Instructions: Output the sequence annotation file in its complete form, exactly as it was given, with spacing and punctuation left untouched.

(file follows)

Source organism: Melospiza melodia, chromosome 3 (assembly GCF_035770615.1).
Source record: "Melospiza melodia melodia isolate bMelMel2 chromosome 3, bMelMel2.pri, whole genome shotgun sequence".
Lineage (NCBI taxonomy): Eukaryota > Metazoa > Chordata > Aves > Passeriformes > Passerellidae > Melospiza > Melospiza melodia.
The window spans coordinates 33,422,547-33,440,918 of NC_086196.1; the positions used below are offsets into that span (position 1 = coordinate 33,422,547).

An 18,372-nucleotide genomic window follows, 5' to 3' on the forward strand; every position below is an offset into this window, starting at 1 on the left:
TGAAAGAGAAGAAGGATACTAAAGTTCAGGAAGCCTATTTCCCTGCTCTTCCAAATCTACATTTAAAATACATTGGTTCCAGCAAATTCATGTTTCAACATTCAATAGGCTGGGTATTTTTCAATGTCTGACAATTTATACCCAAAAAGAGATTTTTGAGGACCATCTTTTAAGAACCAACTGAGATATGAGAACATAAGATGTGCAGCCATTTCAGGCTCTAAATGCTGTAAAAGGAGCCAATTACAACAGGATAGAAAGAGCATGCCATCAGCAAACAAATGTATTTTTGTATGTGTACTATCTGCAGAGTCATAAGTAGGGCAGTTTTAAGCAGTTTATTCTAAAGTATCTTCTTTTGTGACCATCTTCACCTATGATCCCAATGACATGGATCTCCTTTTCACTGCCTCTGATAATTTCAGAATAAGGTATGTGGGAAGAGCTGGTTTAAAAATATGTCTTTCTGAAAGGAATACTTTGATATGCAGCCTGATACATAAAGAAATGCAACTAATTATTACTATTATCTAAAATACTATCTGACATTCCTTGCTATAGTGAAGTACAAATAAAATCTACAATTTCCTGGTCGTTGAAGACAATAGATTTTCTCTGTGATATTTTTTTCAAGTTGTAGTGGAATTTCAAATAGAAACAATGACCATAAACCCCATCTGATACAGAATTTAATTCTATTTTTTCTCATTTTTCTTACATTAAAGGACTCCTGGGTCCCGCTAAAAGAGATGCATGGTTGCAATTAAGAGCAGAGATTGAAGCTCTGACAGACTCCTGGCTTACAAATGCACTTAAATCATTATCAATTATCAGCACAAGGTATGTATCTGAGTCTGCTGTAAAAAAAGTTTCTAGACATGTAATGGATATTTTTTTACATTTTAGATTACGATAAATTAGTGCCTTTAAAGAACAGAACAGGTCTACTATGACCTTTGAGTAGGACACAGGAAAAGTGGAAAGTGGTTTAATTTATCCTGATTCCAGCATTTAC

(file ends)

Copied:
Source organism: Melospiza melodia, chromosome 3 (assembly GCF_035770615.1).
Source record: "Melospiza melodia melodia isolate bMelMel2 chromosome 3, bMelMel2.pri, whole genome shotgun sequence".
Lineage (NCBI taxonomy): Eukaryota > Metazoa > Chordata > Aves > Passeriformes > Passerellidae > Melospiza > Melospiza melodia.
The window spans coordinates 33,422,547-33,440,918 of NC_086196.1; the positions used below are offsets into that span (position 1 = coordinate 33,422,547).

An 18,372-nucleotide genomic window follows, 5' to 3' on the forward strand; every position below is an offset into this window, starting at 1 on the left:
TGAAAGAGAAGAAGGATACTAAAGTTCAGGAAGCCTATTTCCCTGCTCTTCCAAATCTACATTTAAAATACATTGGTTCCAGCAAATTCATGTTTCAACATTCAATAGGCTGGGTATTTTTCAATGTCTGACAATTTATACCCAAAAAGAGATTTTTGAGGACCATCTTTTAAGAACCAACTGAGATATGAGAACATAAGATGTGCAGCCATTTCAGGCTCTAAATGCTGTAAAAGGAGCCAATTACAACAGGATAGAAAGAGCATGCCATCAGCAAACAAATGTATTTTTGTATGTGTACTATCTGCAGAGTCATAAGTAGGGCAGTTTTAAGCAGTTTATTCTAAAGTATCTTCTTTTGTGACCATCTTCACCTATGATCCCAATGACATGGATCTCCTTTTCACTGCCTCTGATAATTTCAGAATAAGGTATGTGGGAAGAGCTGGTTTAAAAATATGTCTTTCTGAAAGGAATACTTTGATATGCAGCCTGATACATAAAGAAATGCAACTAATTATTACTATTATCTAAAATACTATCTGACATTCCTTGCTATAGTGAAGTACAAATAAAATCTACAATTTCCTGGTCGTTGAAGACAATAGATTTTCTCTGTGATATTTTTTTCAAGTTGTAGTGGAATTTCAAATAGAAACAATGACCATAAACCCCATCTGATACAGAATTTAATTCTATTTTTTCTCATTTTTCTTACATTAAAGGACTCCTGGGTCCCGCTAAAAGAGATGCATGGTTGCAATTAAGAGCAGAGATTGAAGCTCTGACAGACTCCTGGCTTACAAATGCACTTAAATCATTATCAATTATCAGCACAAGGTATGTATCTGAGTCTGCTGTAAAAAAAGTTTCTAGACATGTAATGGATATTTTTTTACATTTTAGATTACGATAAATTAGTGCCTTTAAAGAACAGAACAGGTCTACTATGACCTTTGAGTAGGACACAGGAAAAGTGGAAAGTGGTTTAATTTATCCTGATTCCAGCATTTAC